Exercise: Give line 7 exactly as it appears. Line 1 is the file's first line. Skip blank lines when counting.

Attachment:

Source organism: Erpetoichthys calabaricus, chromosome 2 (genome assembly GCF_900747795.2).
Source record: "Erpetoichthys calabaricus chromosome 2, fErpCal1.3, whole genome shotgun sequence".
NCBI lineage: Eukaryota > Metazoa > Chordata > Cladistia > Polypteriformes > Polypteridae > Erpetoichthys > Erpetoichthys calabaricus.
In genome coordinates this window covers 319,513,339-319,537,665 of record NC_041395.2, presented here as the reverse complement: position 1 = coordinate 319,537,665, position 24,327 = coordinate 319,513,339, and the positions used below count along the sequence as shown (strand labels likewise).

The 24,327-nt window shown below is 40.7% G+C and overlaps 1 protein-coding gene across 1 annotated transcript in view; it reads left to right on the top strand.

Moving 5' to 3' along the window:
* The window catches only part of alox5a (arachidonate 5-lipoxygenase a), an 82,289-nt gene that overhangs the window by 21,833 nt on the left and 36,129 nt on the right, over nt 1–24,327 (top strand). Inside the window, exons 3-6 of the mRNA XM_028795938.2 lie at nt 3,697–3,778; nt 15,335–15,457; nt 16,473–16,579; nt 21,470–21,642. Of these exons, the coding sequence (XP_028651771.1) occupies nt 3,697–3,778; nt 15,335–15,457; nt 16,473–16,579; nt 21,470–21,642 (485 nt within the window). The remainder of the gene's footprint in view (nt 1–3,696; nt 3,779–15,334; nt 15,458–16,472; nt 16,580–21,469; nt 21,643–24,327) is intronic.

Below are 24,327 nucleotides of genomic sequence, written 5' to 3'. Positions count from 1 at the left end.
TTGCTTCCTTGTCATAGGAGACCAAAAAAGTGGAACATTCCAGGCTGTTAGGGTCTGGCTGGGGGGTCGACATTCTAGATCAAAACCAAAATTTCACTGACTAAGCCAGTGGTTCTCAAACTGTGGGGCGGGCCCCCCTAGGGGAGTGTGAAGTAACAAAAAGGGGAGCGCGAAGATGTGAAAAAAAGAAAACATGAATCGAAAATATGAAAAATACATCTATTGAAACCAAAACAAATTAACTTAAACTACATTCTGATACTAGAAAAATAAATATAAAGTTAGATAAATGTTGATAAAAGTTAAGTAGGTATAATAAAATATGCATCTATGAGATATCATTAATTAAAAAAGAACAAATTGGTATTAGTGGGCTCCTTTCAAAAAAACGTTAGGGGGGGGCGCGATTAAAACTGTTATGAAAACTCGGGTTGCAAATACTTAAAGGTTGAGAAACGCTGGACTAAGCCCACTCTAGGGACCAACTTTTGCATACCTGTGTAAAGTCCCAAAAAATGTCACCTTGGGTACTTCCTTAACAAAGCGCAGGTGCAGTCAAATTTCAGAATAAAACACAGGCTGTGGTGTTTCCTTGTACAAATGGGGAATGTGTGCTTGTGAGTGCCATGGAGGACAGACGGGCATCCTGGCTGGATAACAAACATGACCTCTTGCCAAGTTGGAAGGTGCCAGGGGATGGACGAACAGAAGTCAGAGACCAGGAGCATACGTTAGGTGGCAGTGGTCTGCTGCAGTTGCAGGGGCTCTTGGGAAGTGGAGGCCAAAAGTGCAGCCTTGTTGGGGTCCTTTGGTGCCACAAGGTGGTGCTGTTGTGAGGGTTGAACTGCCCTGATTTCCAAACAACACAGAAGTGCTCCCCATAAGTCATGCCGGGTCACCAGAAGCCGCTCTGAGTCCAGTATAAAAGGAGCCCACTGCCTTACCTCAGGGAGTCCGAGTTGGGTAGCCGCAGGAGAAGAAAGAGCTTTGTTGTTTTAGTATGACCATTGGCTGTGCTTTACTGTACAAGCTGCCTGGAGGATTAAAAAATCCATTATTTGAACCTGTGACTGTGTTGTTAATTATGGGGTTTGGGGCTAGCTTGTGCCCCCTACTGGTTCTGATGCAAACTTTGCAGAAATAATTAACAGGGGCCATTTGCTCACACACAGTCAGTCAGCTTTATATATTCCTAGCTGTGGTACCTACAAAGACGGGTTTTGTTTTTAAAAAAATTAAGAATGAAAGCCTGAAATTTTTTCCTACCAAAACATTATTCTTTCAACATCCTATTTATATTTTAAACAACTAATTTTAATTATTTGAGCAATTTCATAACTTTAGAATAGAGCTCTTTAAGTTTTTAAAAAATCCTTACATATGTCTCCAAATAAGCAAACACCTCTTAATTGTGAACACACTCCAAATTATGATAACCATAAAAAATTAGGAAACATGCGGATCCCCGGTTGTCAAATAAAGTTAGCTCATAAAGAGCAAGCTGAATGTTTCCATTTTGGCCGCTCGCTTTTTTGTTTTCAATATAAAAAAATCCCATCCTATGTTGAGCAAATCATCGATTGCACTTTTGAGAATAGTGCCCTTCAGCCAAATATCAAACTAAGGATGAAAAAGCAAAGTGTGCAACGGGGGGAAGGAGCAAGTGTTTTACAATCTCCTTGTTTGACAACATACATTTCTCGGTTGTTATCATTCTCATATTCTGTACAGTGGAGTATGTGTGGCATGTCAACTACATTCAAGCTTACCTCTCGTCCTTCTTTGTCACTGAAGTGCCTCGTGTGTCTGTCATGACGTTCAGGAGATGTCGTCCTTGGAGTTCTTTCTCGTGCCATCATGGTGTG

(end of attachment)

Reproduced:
* The window catches only part of alox5a (arachidonate 5-lipoxygenase a), an 82,289-nt gene that overhangs the window by 21,833 nt on the left and 36,129 nt on the right, over nt 1–24,327 (top strand). Inside the window, exons 3-6 of the mRNA XM_028795938.2 lie at nt 3,697–3,778; nt 15,335–15,457; nt 16,473–16,579; nt 21,470–21,642. Of these exons, the coding sequence (XP_028651771.1) occupies nt 3,697–3,778; nt 15,335–15,457; nt 16,473–16,579; nt 21,470–21,642 (485 nt within the window). The remainder of the gene's footprint in view (nt 1–3,696; nt 3,779–15,334; nt 15,458–16,472; nt 16,580–21,469; nt 21,643–24,327) is intronic.